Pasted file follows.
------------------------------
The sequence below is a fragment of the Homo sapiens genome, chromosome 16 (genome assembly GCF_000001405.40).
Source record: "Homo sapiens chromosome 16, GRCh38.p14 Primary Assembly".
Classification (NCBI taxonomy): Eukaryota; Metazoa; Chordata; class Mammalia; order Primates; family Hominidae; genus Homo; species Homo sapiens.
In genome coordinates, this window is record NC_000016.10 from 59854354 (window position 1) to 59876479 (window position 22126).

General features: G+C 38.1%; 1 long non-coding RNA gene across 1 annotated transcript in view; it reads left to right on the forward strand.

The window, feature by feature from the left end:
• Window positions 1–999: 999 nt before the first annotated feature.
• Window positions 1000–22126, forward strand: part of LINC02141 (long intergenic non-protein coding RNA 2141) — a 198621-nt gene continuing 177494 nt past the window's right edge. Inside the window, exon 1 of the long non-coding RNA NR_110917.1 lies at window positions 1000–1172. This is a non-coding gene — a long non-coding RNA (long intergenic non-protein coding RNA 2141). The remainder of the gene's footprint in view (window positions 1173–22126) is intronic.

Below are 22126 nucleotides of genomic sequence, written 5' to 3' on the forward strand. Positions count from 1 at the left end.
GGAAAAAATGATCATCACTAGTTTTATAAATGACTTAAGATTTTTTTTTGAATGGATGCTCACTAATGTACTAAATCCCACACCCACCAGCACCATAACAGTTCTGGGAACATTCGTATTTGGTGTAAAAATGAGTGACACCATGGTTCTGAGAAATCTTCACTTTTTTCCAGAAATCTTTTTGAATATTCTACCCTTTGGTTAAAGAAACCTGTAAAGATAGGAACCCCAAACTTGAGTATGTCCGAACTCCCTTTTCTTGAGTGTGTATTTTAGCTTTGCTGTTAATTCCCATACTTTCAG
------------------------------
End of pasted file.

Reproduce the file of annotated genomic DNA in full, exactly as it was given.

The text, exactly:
The sequence below is a fragment of the Homo sapiens genome, chromosome 16 (genome assembly GCF_000001405.40).
Source record: "Homo sapiens chromosome 16, GRCh38.p14 Primary Assembly".
Classification (NCBI taxonomy): Eukaryota; Metazoa; Chordata; class Mammalia; order Primates; family Hominidae; genus Homo; species Homo sapiens.
In genome coordinates, this window is record NC_000016.10 from 59854354 (window position 1) to 59876479 (window position 22126).

General features: G+C 38.1%; 1 long non-coding RNA gene across 1 annotated transcript in view; it reads left to right on the forward strand.

The window, feature by feature from the left end:
• Window positions 1–999: 999 nt before the first annotated feature.
• Window positions 1000–22126, forward strand: part of LINC02141 (long intergenic non-protein coding RNA 2141) — a 198621-nt gene continuing 177494 nt past the window's right edge. Inside the window, exon 1 of the long non-coding RNA NR_110917.1 lies at window positions 1000–1172. This is a non-coding gene — a long non-coding RNA (long intergenic non-protein coding RNA 2141). The remainder of the gene's footprint in view (window positions 1173–22126) is intronic.

Below are 22126 nucleotides of genomic sequence, written 5' to 3' on the forward strand. Positions count from 1 at the left end.
GGAAAAAATGATCATCACTAGTTTTATAAATGACTTAAGATTTTTTTTTGAATGGATGCTCACTAATGTACTAAATCCCACACCCACCAGCACCATAACAGTTCTGGGAACATTCGTATTTGGTGTAAAAATGAGTGACACCATGGTTCTGAGAAATCTTCACTTTTTTCCAGAAATCTTTTTGAATATTCTACCCTTTGGTTAAAGAAACCTGTAAAGATAGGAACCCCAAACTTGAGTATGTCCGAACTCCCTTTTCTTGAGTGTGTATTTTAGCTTTGCTGTTAATTCCCATACTTTCAG